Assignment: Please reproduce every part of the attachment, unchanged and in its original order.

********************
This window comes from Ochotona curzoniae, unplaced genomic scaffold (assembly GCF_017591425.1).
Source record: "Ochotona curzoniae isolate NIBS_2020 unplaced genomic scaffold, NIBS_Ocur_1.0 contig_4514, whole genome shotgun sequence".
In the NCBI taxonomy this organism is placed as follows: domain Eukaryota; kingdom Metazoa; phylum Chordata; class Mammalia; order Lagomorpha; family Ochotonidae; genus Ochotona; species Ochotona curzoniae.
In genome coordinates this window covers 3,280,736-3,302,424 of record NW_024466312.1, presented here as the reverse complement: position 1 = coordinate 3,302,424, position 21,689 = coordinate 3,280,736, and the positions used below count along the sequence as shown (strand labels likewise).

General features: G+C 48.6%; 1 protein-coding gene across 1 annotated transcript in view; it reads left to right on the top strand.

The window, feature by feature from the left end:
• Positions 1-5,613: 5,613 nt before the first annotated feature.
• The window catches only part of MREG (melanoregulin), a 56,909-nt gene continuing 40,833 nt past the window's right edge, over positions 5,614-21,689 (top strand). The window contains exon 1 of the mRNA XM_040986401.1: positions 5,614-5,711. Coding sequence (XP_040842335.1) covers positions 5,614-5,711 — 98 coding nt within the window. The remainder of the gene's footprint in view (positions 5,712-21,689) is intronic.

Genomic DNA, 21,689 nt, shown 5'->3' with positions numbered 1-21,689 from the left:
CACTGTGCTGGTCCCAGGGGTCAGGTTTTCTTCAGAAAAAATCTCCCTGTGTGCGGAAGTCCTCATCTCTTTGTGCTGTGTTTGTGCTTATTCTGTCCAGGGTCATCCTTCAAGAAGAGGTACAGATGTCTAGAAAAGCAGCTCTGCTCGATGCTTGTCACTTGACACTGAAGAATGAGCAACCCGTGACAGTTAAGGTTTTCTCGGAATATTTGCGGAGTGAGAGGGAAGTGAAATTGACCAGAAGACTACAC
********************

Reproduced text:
This window comes from Ochotona curzoniae, unplaced genomic scaffold (assembly GCF_017591425.1).
Source record: "Ochotona curzoniae isolate NIBS_2020 unplaced genomic scaffold, NIBS_Ocur_1.0 contig_4514, whole genome shotgun sequence".
In the NCBI taxonomy this organism is placed as follows: domain Eukaryota; kingdom Metazoa; phylum Chordata; class Mammalia; order Lagomorpha; family Ochotonidae; genus Ochotona; species Ochotona curzoniae.
In genome coordinates this window covers 3,280,736-3,302,424 of record NW_024466312.1, presented here as the reverse complement: position 1 = coordinate 3,302,424, position 21,689 = coordinate 3,280,736, and the positions used below count along the sequence as shown (strand labels likewise).

General features: G+C 48.6%; 1 protein-coding gene across 1 annotated transcript in view; it reads left to right on the top strand.

The window, feature by feature from the left end:
• Positions 1-5,613: 5,613 nt before the first annotated feature.
• The window catches only part of MREG (melanoregulin), a 56,909-nt gene continuing 40,833 nt past the window's right edge, over positions 5,614-21,689 (top strand). The window contains exon 1 of the mRNA XM_040986401.1: positions 5,614-5,711. Coding sequence (XP_040842335.1) covers positions 5,614-5,711 — 98 coding nt within the window. The remainder of the gene's footprint in view (positions 5,712-21,689) is intronic.

Genomic DNA, 21,689 nt, shown 5'->3' with positions numbered 1-21,689 from the left:
CACTGTGCTGGTCCCAGGGGTCAGGTTTTCTTCAGAAAAAATCTCCCTGTGTGCGGAAGTCCTCATCTCTTTGTGCTGTGTTTGTGCTTATTCTGTCCAGGGTCATCCTTCAAGAAGAGGTACAGATGTCTAGAAAAGCAGCTCTGCTCGATGCTTGTCACTTGACACTGAAGAATGAGCAACCCGTGACAGTTAAGGTTTTCTCGGAATATTTGCGGAGTGAGAGGGAAGTGAAATTGACCAGAAGACTACAC